- Upcoming Schedule: Securing a margin over the Red Sox was important, because both teams have painfully easy schedules over the last three weeks (or so it would seem, but the Orioles and Devil Rays are playing well lately, and as noted in the Florida PTP above, a team’s circumstances can change a lot come September). The Yankees play just four games out of 21 against teams above .500, one of those today against the Blue Jays. The Red Sox have essentially the same path (they have a series with the Indians instead of the Tigers), so while the Yankees don’t have a particular advantage on the schedule, their 2.5-game lead looks bigger, especially since the teams are done playing each other, at least in the regular season.
Both AL East teams face an easier slate than the A’s and Mariners, who play seven games with each other and the rest with the Angels and Rangers.
- Godzilla: When the Yankees signed Hideki Matsui this winter, a popular comparison was to Brian Giles, a left-handed power hitter who drew lots of walks and could play center field if needed. Matsui’s numbers haven’t looked much like Giles’ on the surface, but it’s interesting to compare the two players’ age-27 seasons.
Year AB H 2B 3B HR BB SO AVG OBP SLG EqA Matsui 2003 551 157 39 0 15 54 76 .285 .349 .437 .276 Giles 1998 350 94 19 0 16 56 66 .269 .396 .460 .304
Giles was a better player than Matsui in less playing time, but he also wasn’t making the transition to another continent and dealing with Matsui’s press contingent. As Matsui has, Giles had a down year for power in ’98, slugging .460 for the Indians and .413 at Triple-A Buffalo, after posting Triple-A slugging averages of .501 at age 24 and .594 at 25. He even slugged .612 in 121 at-bats for the Indians in 1995.
Giles would get traded into a full-time job over the winter of ’98-’99, and go on to become the walks-and-power beast that he remains today. While Matsui’s first season in North America has been a mild disappointment, it’s not out of the realm of possibility that he, too, could see his power return, making the comparisons to Giles even more apt.
- The Missing Piece: After weeks of rumors (including the last Pirates section of Prospectus Triple Play) about the least secretive trade in recent memory, the Pirates finally sent Brian Giles to San Diego in a four-player deal. What was surprising was the man missing from the trade. Jason Bay, Oliver Perez, and a player to be named later–said to be left-handed pitcher Cory Stewart–went to Pittsburgh in exchange for Giles. But whither Jason Kendall?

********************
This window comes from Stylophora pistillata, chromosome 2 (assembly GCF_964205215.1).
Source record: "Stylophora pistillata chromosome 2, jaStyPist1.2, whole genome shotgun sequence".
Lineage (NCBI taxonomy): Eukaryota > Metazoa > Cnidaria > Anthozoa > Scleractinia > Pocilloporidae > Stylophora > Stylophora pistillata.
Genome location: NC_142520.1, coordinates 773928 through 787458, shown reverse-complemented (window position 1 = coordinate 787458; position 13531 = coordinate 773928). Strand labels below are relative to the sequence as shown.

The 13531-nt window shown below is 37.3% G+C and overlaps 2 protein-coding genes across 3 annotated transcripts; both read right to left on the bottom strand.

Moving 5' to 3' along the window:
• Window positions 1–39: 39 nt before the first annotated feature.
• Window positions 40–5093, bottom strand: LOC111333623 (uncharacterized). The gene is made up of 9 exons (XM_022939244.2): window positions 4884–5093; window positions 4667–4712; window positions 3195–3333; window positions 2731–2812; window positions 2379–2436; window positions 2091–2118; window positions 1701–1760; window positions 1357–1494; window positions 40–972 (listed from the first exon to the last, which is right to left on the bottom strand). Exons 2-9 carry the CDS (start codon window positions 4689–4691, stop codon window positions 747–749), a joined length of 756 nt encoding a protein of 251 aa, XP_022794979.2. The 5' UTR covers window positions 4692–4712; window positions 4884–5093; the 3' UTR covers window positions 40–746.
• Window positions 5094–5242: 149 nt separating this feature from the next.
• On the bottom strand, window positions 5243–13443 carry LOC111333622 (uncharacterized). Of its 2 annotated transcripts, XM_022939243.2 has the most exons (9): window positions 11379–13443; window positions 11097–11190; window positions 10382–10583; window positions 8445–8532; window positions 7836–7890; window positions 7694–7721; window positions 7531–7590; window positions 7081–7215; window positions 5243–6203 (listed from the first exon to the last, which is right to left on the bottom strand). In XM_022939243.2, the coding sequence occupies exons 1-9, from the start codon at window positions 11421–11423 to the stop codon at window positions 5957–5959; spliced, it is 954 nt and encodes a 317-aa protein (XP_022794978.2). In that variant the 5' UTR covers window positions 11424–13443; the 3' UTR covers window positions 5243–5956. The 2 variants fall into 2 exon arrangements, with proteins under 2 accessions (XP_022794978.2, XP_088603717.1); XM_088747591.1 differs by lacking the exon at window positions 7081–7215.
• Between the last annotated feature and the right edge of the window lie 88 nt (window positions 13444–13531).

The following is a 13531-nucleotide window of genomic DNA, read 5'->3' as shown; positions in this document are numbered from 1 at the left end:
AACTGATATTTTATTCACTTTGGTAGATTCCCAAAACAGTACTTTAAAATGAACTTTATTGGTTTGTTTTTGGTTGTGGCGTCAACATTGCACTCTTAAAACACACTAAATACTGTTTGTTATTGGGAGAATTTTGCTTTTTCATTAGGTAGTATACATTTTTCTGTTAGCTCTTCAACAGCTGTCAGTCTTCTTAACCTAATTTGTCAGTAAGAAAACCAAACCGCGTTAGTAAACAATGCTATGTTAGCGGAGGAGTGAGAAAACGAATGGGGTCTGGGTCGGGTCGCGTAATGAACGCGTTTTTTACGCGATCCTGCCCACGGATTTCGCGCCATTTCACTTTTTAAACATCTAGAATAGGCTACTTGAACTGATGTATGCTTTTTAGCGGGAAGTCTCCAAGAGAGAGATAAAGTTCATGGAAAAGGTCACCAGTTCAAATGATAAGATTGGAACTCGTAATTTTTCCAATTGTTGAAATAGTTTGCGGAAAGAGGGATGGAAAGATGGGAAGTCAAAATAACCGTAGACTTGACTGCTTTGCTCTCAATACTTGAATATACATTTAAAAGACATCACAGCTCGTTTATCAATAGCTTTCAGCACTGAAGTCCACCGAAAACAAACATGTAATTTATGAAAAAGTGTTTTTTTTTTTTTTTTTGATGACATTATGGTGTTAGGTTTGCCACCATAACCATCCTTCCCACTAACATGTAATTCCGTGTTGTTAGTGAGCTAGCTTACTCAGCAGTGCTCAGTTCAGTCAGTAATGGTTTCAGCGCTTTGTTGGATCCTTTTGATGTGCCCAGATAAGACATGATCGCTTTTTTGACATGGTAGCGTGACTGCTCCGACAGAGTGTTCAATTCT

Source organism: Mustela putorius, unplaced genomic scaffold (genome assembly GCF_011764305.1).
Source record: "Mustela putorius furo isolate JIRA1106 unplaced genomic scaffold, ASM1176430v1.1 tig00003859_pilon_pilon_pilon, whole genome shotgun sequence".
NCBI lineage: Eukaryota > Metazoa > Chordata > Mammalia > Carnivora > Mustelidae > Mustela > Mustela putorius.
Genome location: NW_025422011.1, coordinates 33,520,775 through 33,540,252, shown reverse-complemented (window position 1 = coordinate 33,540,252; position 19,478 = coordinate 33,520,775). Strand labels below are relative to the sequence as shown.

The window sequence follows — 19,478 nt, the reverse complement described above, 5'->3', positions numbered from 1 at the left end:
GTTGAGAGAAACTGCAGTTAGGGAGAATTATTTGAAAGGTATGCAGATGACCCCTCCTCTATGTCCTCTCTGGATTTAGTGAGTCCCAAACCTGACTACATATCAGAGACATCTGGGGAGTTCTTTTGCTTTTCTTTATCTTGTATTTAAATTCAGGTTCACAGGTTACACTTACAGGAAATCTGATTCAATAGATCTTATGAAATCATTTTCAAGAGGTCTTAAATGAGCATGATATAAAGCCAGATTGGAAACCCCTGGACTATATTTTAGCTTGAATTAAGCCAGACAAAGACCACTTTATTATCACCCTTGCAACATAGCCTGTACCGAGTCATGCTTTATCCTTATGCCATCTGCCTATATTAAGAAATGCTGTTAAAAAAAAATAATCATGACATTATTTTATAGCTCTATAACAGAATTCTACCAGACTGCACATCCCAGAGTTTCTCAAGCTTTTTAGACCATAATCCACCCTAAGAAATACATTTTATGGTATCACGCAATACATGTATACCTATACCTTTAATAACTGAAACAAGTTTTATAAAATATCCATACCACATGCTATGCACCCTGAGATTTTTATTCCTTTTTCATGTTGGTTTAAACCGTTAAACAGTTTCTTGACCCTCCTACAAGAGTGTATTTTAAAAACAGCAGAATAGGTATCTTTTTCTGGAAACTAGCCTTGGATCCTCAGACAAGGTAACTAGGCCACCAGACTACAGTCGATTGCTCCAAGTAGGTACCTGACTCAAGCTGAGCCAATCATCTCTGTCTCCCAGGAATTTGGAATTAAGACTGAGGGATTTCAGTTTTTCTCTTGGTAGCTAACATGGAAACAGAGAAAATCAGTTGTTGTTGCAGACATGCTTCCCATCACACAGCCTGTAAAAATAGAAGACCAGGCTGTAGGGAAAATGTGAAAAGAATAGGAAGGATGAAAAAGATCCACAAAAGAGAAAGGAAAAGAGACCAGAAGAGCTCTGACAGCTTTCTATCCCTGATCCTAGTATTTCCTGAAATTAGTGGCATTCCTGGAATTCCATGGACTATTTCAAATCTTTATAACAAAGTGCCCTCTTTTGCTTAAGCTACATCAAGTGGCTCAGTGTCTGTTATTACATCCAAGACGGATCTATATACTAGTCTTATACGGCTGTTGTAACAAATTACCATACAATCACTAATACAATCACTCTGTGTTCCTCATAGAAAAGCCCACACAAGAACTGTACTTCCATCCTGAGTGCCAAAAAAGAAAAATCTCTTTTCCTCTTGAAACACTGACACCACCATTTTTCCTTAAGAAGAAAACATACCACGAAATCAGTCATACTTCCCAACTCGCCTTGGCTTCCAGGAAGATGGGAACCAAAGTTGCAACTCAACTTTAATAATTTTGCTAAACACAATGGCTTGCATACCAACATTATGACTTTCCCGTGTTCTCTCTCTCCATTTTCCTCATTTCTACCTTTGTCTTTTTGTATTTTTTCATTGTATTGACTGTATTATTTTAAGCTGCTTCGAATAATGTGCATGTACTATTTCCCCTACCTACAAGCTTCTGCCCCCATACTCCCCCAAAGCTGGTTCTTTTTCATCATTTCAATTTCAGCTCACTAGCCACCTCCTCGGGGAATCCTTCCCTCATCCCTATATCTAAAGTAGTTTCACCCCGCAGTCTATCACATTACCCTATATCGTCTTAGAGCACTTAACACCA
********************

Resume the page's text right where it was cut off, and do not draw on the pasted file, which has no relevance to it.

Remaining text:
According to reports, the Pirates and Padres couldn’t agree on how much of the rest of Kendall’s contract–a six-year, $60 million contract signed after the 2000 season–would be paid by Pittsburgh. Kevin Jarvis‘ name had surfaced in talks as a possible way to help defray some of Kendall’s long-term deal, with the Pirates taking on the last season plus one month of the righty starter’s three-year, $9 million deal (a puzzling contract when it was signed given Jarvis had shown little until his 2001 season, when the Pads were apparently impressed with his 4.79 ERA and 37 bombs allowed in 193 innings at a pitcher’s park…or something).
Since moving to San Diego, Giles has actively lobbied to get his fellow southern California native onto the club in time for the opening of Petco Park next season. The Pads can have Kendall if they want him; if the Pirates weren’t happy paying about $9 million a year for three more years to a player with a gaudy lifetime line of .302/.418/.563, there’s no way they’ll keep Kendall, who’s apparently lost whatever modest power stroke he once had, with just 99 extra-base hits in 1,655 at-bats over the last three seasons, including just 19 homers. (His 2001 post-season left thumb surgery can’t be used as an excuse anymore.)
Still, General Manager Dave Littlefield would do well to try and use some leverage in shopping Kendall. Sure, Littlefield’s under the gun to save ownership some bucks, and you can hardly blame them given the limited revenue streams filtering out of old, decrepit PNC Park. While Pirates fans pray for PNC to save the franchise–a new park’s the cure-all for any team, right Bud?–they can at least appreciate Kendall for as long as he stays in town. An athletic catcher who’s retained his strong on-base skills, Kendall’s put up a line of .323/.405/.417 this year, good for a .289 Equivalent Average (EqA).
After missing half the 1999 season following a gruesome ankle injury, Kendall’s become the most durable, inning-eating catcher in the majors, playing in 584 of the Pirates’ 626 games from Opening Day 2000 through Sunday (93.3%). His get-on-base-any-way-possible approach–23 HBPs this season, ahead of his career average of 23.3 per 162 games played–and everyday presence has translated into a line of 37.2 Runs Above Replacement Player (RARP) this year, fourth among all major league catchers behind only Javy Lopez, Jorge Posada, and Ivan Rodriguez. That kind of production has plenty of value, huge contract or not, and Littlefield should hold tight until he finds a package that can bring back at least one quality prospect, and no Jarvises.
Is Kendall worth the risk for potential suitors, given the three years he’ll have left on his deal? PECOTA’s not optimistic, with his weighted-mean EqA estimates coming in at .252, .244, and .237 from ’04 to ’06, leaving him a below-average offensive catcher by the end of the deal. Still, for a Padres team with a giant black hole at catcher looming as the only glaring weakness in its starting eight next season, you’d think a solution could be found that’d satisfy both teams.